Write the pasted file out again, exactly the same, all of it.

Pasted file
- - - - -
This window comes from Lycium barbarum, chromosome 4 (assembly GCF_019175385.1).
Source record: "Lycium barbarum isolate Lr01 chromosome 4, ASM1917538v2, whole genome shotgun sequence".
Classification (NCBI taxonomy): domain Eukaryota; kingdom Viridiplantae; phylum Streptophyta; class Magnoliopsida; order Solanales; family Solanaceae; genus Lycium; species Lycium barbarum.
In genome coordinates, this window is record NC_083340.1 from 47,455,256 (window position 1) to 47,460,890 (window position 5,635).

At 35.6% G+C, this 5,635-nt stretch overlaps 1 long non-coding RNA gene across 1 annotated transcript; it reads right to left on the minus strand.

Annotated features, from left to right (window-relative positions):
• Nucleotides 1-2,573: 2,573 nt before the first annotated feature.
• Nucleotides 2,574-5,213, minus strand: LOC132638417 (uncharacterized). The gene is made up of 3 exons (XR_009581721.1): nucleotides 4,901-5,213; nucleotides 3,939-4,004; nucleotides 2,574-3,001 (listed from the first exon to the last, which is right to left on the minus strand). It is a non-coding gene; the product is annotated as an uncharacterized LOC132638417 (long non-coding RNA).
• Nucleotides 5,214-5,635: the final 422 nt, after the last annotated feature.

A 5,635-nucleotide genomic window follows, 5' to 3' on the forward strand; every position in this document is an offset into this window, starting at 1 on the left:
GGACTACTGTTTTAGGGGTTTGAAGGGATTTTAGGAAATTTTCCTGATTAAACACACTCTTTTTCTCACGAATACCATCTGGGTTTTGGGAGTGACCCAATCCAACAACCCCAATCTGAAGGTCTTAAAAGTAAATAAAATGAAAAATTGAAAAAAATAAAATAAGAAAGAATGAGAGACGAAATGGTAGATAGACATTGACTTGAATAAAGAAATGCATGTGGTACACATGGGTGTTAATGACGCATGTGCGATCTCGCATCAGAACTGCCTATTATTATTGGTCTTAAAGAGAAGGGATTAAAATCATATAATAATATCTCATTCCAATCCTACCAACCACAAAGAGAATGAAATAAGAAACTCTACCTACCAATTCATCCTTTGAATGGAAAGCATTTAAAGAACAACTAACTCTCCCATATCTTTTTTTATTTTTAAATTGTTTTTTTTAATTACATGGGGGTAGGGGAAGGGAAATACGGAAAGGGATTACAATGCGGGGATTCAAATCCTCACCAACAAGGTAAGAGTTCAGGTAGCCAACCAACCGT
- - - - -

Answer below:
This window comes from Lycium barbarum, chromosome 4 (assembly GCF_019175385.1).
Source record: "Lycium barbarum isolate Lr01 chromosome 4, ASM1917538v2, whole genome shotgun sequence".
Classification (NCBI taxonomy): domain Eukaryota; kingdom Viridiplantae; phylum Streptophyta; class Magnoliopsida; order Solanales; family Solanaceae; genus Lycium; species Lycium barbarum.
In genome coordinates, this window is record NC_083340.1 from 47,455,256 (window position 1) to 47,460,890 (window position 5,635).

At 35.6% G+C, this 5,635-nt stretch overlaps 1 long non-coding RNA gene across 1 annotated transcript; it reads right to left on the minus strand.

Annotated features, from left to right (window-relative positions):
• Nucleotides 1-2,573: 2,573 nt before the first annotated feature.
• Nucleotides 2,574-5,213, minus strand: LOC132638417 (uncharacterized). The gene is made up of 3 exons (XR_009581721.1): nucleotides 4,901-5,213; nucleotides 3,939-4,004; nucleotides 2,574-3,001 (listed from the first exon to the last, which is right to left on the minus strand). It is a non-coding gene; the product is annotated as an uncharacterized LOC132638417 (long non-coding RNA).
• Nucleotides 5,214-5,635: the final 422 nt, after the last annotated feature.

A 5,635-nucleotide genomic window follows, 5' to 3' on the forward strand; every position in this document is an offset into this window, starting at 1 on the left:
GGACTACTGTTTTAGGGGTTTGAAGGGATTTTAGGAAATTTTCCTGATTAAACACACTCTTTTTCTCACGAATACCATCTGGGTTTTGGGAGTGACCCAATCCAACAACCCCAATCTGAAGGTCTTAAAAGTAAATAAAATGAAAAATTGAAAAAAATAAAATAAGAAAGAATGAGAGACGAAATGGTAGATAGACATTGACTTGAATAAAGAAATGCATGTGGTACACATGGGTGTTAATGACGCATGTGCGATCTCGCATCAGAACTGCCTATTATTATTGGTCTTAAAGAGAAGGGATTAAAATCATATAATAATATCTCATTCCAATCCTACCAACCACAAAGAGAATGAAATAAGAAACTCTACCTACCAATTCATCCTTTGAATGGAAAGCATTTAAAGAACAACTAACTCTCCCATATCTTTTTTTATTTTTAAATTGTTTTTTTTAATTACATGGGGGTAGGGGAAGGGAAATACGGAAAGGGATTACAATGCGGGGATTCAAATCCTCACCAACAAGGTAAGAGTTCAGGTAGCCAACCAACCGT